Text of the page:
Unfortunately, the IBOT is no longer for sale, due to a lack of demand contributing to high retail prices that couldn’t be fully covered by insurance policies. However, Toyota has recently partnered with DEKA Research and Development to revive the wheelchair, so there is hope yet.

More readily available are very sci-fi – but quite real – biomechatronic exoskeletons. There’s the Ekso, a bionic suit that the user literally wears which is made for those with weaknesses in their lower limbs, allowing them to stand and walk. There’s also the ReWalk, which the company describes as a “wearable robotic exoskeleton” to give hip and knee motion to spinal cord injury sufferers. They can then stand, walk, turn and use stairs. Another similar product, the Keeogo, uses sensors at the knee and hip joints to literally detect what movement you want to do, and helps you achieve it. The manufacturer, B-Temia, says that this human-machine interface “injects biomechanical energy at joints” which helps restore, maintain or augment their biomechanical functions.

Some folks with mobility difficulties may soon get a lot of use out of very technologically advanced prosthetics such as this prosthetic arm, the fingers of which can be moved individually with the user’s mind.

It’s not yet available to the public; this was a study done at John Hopkins University. The test subject had to just think about finger and hand movements for the prosthetic to follow. This was made possible by electrodes being connected to his brain, and the study is notable because of the information gathered via these electrodes.

It would be really cool if a mechanical limb such as that were to be used with some kind of heat- and touch-sensing artificial skin – which actually does exist!

There are two separate research groups, in the US and in South Korea, who have already developed prototypes. In the US, at Stanford University, Zhenan Bao’s team has already developed a “skin-like self-healing polymer material” and an electronic skin that changes colour depending on the pressure applied to it. Their skin, the Digital Tactile System (DiTact) is an “artificial mechanoreceptor system”, and is a thin plastic two-layered sheet . There are sensors in the top layer that relay pressure information to a flexible electronic circuit in the bottom layer. Here, the information from the sensors is translated into pulses of light which will then be transmitted to nerve cells via light-emitting diodes.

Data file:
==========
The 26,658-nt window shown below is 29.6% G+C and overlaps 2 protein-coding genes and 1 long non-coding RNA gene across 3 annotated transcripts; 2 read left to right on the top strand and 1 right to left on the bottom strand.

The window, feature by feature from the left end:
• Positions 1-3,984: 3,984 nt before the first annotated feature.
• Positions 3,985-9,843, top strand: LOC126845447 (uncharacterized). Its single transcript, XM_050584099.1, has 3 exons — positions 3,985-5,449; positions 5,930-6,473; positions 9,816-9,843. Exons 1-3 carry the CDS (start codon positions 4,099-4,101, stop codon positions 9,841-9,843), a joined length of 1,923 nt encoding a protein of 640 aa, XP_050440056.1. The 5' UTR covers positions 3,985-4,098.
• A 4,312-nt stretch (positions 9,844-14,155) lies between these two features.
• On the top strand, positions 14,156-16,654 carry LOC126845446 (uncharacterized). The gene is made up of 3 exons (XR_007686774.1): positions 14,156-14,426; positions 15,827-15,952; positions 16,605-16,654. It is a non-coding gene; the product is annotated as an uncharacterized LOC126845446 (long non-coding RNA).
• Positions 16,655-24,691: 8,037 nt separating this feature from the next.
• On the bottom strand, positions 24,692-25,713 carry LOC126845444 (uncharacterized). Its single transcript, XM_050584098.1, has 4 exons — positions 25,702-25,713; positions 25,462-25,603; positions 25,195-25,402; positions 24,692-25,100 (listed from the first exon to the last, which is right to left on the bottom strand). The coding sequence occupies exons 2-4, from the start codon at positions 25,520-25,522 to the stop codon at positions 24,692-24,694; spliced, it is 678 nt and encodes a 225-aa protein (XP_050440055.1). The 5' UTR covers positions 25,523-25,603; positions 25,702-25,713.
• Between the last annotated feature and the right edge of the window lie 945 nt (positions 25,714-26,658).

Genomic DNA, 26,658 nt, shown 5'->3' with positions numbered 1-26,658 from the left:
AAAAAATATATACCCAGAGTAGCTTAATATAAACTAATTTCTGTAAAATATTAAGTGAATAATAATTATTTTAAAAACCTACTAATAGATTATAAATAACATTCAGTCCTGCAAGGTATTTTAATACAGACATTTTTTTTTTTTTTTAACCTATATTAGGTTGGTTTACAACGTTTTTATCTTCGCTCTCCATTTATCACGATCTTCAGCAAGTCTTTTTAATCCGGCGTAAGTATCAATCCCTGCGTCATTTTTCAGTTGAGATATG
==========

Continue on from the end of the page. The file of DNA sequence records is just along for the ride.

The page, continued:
In South Korea is Hyonhyub Ko’s research group, at Ulsan National Institute of Science and Technology. When pressure is applied onto their two-layered skin, electrodes within both layers connect, and the sensors’ electrical conductance and resistance both change. Because of the microscopic ridges, the skin is super sensitive: it can detect water droplets and single hair strands!

It’s only a matter of time (and corporate investment) until these technologies are made into products that are easily accessible to the public. We think that, in a world where science is making leaps as bold as this one, and in a world where mobility and accessibility is not only amended but also enhanced, the possibilities for advancements in all areas are boundless.

Take a look through the gallery below:

Do you agree? Would you give any of these inventions a try?